Coming out of the dressage ring after forgetting the last part of the test, I headed Kat over to the cones arena. This is where Kat really shines and where he gets excited. He loves cones and *WE* have learned to keep a steady pace through the whole course to leave things standing. I say WE because I have had to learn to keep him under control and consistent, rather than letting him really extend in the longer stretches between cones. He really enjoys that and it is kinda fun, but we have to keep things under control because trying to reel him back in and line up for the next cone, is not always in his game plan of how it should go. He gets fussy, protests and we knock things down.
The course was fairly easy. Come in and make a long sweeping right circle going through 1, 2, 3, 4 and 5 as you make your way back to the far side of the arena for #6 which was a multiple but a straight line of cones for weaving thru and spaced widely apart. Think pole bending here... Cones 7-14 were a nice serpentine back across the middle of the arena and #15 was another multiple like #6 lining you up for the finish line.
Kat was not happy about waiting around for his turn to go, but I used the practice cones to pacify him and we walked through them, made figure 8's around and through them and we stood around a bit too. Because I had my cell phone in my back pocket and had to take a call, it was another good excuse to practice patience and let him just stand there. (As evidenced by Nuzzling Muzzles below)
My friend Liz commented about this being one of her favorite pictures of the day- me
multi-tasking... I like how Kat is standing reasonably square, at attention and
ready to go, yet one ear back on me. He knows what is up and what is coming, he
was getting amped, but he still just stood there waiting patiently. Which is sorta ironic because as amped as Kat was and as wound up as he gets about the cones, he casually walked in across the arena as I saluted the judge and I had to push him a bit to get him to trot before crossing the starting line. Goofy pony!
Because of Brown Eyed Cowgirls posting about
'finishing her turns' in barrel racing, I have also learned to 'finish my cone'
before looking to the next one. I have also learned to look where you want the
horse to go- the Center of the cones every time and Never look back. I have
gotten to the point where I don’t even look down at the cone as I go through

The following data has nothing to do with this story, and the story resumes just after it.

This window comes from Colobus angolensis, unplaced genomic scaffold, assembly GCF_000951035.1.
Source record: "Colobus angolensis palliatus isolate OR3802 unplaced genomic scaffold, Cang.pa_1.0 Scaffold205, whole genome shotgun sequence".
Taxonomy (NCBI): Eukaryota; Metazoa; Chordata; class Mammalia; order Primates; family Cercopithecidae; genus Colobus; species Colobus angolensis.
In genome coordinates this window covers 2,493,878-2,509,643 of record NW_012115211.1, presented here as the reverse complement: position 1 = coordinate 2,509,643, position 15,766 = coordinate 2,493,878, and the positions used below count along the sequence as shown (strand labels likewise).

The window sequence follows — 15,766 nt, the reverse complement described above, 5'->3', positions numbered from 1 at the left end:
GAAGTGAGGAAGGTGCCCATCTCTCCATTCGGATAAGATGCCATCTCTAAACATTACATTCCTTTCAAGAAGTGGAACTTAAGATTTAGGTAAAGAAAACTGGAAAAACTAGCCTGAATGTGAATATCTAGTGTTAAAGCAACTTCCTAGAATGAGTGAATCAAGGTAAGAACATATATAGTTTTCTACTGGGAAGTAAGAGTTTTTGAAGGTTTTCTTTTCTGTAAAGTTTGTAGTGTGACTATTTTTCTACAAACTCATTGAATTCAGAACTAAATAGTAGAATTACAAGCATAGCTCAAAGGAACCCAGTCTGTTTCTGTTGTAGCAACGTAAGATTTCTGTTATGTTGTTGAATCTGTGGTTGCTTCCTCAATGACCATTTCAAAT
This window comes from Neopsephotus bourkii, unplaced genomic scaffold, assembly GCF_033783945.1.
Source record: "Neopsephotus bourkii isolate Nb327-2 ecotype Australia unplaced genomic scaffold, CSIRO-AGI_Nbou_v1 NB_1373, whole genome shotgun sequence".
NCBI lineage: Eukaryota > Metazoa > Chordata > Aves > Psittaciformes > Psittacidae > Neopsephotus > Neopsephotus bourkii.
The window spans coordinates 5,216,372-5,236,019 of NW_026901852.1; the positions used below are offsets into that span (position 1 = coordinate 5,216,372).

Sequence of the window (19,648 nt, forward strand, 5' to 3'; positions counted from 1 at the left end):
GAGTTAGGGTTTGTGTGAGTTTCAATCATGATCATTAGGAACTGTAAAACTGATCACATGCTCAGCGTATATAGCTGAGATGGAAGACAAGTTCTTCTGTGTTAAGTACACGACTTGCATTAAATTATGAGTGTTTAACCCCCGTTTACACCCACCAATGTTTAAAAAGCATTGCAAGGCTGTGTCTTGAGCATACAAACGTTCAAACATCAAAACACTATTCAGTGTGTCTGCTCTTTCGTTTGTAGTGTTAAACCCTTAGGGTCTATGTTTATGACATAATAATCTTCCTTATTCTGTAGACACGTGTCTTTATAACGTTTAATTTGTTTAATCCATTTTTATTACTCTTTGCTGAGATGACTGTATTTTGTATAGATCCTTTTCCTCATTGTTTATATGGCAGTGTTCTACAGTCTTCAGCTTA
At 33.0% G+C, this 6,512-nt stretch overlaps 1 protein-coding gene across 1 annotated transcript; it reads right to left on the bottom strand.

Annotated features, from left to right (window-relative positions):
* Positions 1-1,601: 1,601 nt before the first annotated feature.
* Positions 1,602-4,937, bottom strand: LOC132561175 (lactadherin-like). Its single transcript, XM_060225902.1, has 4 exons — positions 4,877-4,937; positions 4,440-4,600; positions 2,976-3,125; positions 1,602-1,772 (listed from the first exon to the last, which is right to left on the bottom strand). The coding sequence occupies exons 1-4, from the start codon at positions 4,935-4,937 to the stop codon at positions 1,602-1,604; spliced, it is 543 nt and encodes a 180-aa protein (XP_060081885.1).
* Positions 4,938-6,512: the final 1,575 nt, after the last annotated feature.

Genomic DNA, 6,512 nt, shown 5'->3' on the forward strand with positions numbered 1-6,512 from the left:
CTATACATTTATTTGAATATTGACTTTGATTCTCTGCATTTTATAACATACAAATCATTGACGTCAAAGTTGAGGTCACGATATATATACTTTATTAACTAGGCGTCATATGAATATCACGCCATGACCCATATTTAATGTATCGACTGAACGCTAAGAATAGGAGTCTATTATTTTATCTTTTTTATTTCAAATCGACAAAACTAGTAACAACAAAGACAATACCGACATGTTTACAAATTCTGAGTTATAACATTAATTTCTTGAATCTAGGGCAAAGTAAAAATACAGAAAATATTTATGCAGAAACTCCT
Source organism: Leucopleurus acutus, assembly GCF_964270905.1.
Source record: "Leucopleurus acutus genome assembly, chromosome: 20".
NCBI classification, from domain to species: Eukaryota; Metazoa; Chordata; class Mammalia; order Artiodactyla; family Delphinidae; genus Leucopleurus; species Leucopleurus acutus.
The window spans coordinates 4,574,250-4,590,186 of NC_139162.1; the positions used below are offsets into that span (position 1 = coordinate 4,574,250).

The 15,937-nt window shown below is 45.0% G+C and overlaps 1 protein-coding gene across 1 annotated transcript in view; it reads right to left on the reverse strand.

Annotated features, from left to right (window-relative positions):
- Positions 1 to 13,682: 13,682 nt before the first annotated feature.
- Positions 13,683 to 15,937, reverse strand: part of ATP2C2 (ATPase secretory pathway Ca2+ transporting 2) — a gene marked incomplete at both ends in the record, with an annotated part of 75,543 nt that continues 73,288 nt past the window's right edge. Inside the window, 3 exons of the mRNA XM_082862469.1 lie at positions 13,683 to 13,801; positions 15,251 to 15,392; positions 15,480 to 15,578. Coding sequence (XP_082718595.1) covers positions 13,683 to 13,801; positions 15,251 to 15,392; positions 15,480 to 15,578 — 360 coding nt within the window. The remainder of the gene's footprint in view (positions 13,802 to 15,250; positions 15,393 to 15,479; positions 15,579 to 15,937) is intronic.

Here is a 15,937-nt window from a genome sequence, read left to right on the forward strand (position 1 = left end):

them either. If you are going to wipe it out, looking back throws you off and
you lose time setting up for the next cone. Sometimes it can throw you off
enough- you 'lose' the next cone and have to look for it. Since cones are also
timed, this can cause time penalties as well.
We did so well on the part about not looking back- I didn't know until later
on in the day that we were double clear. No time penalties and no balls down.
When the scores were posted, I also learned that we had the fastest time in
Training Pony for the cones. We had a 2:44 on the course, followed by a 2:47,
2:53 and a 3:00 and since there was 3:20 allowed on course, we all came in safely
under that. My mind was in a fog that
day because I missed the 2:47 and thought I had left a wider gap between us and the next horse, but that 2:47 happened to actually be a pony named Firecracker. He is a mini that the owner recently measured and moved up since he was technically over height.
As crazy as it sounds, the minis often have faster times in the cones and hazards than horses. They are smaller and more compact so they are easier to line up, have more maneuverability and can really whip through things like nobody's business. Being so compact, the length of the whole horse & carriage gives them the advantage. Think about driving a school bus or even a full sized truck vs. driving a sports car like the BMW Z3. Your turning radius is going to be a lot different, speeds through the turns different, braking time different... It really makes a big difference in the times.
After crossing the finish line, I let Kat go ahead and break into a nice canter. He loves it and enjoys it, so as long as he keeps his mind, I reward him with that. I only require of him that he slows back down and we exit at a slower pace. If this is his reward now, I can't imagine what it will be when he gets to run through things at an upper level. Maybe he will be tired and the 'reward' he will be looking for is walking?